Just ask anybody. Ask Jenny McCarthy. Diseases that were once totally passé have been making a slow and steady comeback lately. Not since the bubonic plague has there been such a trend in super durable afflictions with dated sounding names that just scream: “kitch!” All designed by chic and successful viruses and bacteria, these brash, retro diseases of the past, such as measles, mumps, and tuberculosis, are starting to trend, with potential to enthrall the disease-crazed U.S. population with a plague that – if we’re lucky – could so rival the market-cornering Black Death of the Middle Ages.
Influenza who? Chicken pox, huh? Get out of the way common cold! Yawn. These sicknesses have had their time to shine. Now is the moment for the classics to really get in there and wow doctors and scientists with a deadly runway show of fear and confusion. How fun! One can almost hear some 90’s White Zombie or current One Direction sound tracking this chaotic rise to stardom. These diseases are so hot right now.
In case there are those out there who have been living under a rock, under a cave, under a Paula Deen restaurant, measles splashed onto the scene recently. In New York City, a virus lover’s paradise, there have been about 20 sightings reported since February 2014. A spokesperson for the measles was recently quoted as saying: “We want to make a slow reappearance into society and not over saturate.” However, with demand comes supply. This illness is not going to remain exclusive for long, as measles tripled in numbers in 2013 alone. Considered completely a thing of the past by 2000, certain luminaries have since paved the way for a reemergence of the measles by saying “no” to vaccinations, and “yes” to distress! For example, Jenny McCarthy recently stated: “Autism, yuck! Measles, yummy!” (She was totally “e-cigging it” at the time).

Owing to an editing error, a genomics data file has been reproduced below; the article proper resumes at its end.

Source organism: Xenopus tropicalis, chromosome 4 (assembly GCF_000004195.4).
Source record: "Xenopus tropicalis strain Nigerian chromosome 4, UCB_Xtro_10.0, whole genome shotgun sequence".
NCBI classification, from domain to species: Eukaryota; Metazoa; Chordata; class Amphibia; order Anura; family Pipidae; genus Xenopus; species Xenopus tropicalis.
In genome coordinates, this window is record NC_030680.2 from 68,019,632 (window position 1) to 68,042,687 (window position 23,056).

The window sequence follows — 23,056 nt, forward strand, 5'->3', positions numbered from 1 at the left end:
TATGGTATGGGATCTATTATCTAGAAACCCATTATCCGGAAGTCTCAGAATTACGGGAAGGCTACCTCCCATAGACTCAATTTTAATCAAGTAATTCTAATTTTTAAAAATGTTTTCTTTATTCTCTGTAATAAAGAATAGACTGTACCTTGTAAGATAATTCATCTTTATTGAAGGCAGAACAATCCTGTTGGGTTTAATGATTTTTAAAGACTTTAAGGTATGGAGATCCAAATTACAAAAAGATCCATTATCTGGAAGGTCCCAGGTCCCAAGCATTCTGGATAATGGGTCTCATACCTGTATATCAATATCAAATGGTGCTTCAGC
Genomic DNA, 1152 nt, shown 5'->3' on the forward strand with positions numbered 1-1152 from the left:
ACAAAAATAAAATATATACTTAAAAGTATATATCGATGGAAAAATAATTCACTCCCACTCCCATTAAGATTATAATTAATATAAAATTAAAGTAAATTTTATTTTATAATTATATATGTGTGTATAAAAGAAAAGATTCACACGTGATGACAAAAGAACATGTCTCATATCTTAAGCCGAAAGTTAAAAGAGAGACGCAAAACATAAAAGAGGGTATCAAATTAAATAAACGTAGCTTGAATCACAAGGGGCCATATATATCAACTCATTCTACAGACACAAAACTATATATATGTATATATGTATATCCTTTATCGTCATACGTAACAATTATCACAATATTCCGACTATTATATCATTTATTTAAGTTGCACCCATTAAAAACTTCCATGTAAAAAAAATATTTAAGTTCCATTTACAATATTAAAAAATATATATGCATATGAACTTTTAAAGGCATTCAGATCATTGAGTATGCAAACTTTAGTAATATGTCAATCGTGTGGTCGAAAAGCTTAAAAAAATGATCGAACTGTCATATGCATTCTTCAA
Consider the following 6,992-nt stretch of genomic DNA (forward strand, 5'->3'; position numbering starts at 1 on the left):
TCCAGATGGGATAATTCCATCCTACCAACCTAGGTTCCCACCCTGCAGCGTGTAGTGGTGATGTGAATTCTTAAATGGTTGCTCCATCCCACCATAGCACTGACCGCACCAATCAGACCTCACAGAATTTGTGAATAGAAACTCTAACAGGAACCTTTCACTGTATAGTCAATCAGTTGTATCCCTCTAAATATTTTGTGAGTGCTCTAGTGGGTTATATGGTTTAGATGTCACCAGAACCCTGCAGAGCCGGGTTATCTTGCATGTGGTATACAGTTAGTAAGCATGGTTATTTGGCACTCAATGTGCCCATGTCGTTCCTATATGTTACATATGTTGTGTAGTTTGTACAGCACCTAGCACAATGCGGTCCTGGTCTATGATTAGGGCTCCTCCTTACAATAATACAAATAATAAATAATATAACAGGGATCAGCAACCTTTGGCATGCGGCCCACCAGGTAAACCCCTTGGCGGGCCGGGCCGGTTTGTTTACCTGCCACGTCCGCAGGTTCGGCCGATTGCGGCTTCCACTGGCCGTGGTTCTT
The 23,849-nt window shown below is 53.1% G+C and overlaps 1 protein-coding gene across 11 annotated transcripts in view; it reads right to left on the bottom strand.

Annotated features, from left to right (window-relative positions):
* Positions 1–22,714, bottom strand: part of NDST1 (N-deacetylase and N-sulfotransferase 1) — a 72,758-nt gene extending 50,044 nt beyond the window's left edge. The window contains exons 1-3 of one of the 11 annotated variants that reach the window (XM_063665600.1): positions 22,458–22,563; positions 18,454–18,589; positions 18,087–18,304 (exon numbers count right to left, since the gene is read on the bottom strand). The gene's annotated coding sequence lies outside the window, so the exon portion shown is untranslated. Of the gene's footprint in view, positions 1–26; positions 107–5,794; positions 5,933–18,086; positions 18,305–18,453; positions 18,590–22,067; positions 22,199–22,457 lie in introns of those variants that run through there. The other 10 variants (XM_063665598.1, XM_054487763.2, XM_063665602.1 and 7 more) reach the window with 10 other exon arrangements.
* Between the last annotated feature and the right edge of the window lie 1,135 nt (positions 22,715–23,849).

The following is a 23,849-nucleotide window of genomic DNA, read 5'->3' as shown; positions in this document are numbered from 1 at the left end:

In a society where everyone is always looking for the new ‘black’, measles’ popularity will only stay up if it can compete with mumps and tuberculosis – who are sure to plague the U.S. just as fiercely. Visions of the anxious, impatient for their very own swank disease, are conjured up. One can imagine old and young charging hospital waiting rooms, sneezing at each other and shaking hands without washing. Party! Hey, did someone say “fad”? Not so fast, there’s more.
Move over “Mump”-ford and Sons – the kids just want “Mumps”. Duh! Could the name be anymore adorable? Doesn’t it sound like a hip young pop band? One can almost hear teenagers screaming “Mumps! Mumps!” at a concert hall, while passionately twerking. Well, with the recent trend of mumps at Ohio State University, every 18-year-old is soon going to want a “mump” of their own. Apparently, mumps made an appearance on spring break and garnered some new fans. One of the lucky students who returned to the Ohio State University campus with some sweet “merch” said: “It was a sick time!” One can only wonder what other campuses the virus was invited to. Perhaps fans will see more of mumps in the near future.
It is such an exciting time for mumps and measles, but they have some competition with tuberculosis on the rise in some areas – ready to fully plague the U.S. “out” with its retro aura, bad boy attitude, and stylishly black mucus. Tuberculosis, or “the tube”, as many hipsters are calling it, has also seen an increase in popularity amongst New Yorkers, recently. Although its still so underground there. With only a one percent increase from 2012 to 2013, one can barely catch a glimpse of this toxic love bug. In areas of Washington there is a slightly larger amount of people starting to get in on the action, with a 13 percent increase within the same time frame. An 30-something resident of the state was quoted as saying: “TB is back? Wow. That totally beats out rumors of a Temple of the Dog reunion.” Recently, tuberculosis put out a statement saying: “We are worldwide. We have millions of supporters, but still need to remain cautious with our branding. Once we infiltrate the U.S., the way we have so many other countries, [they] just might get sick of us”.
Satire by Josh Taub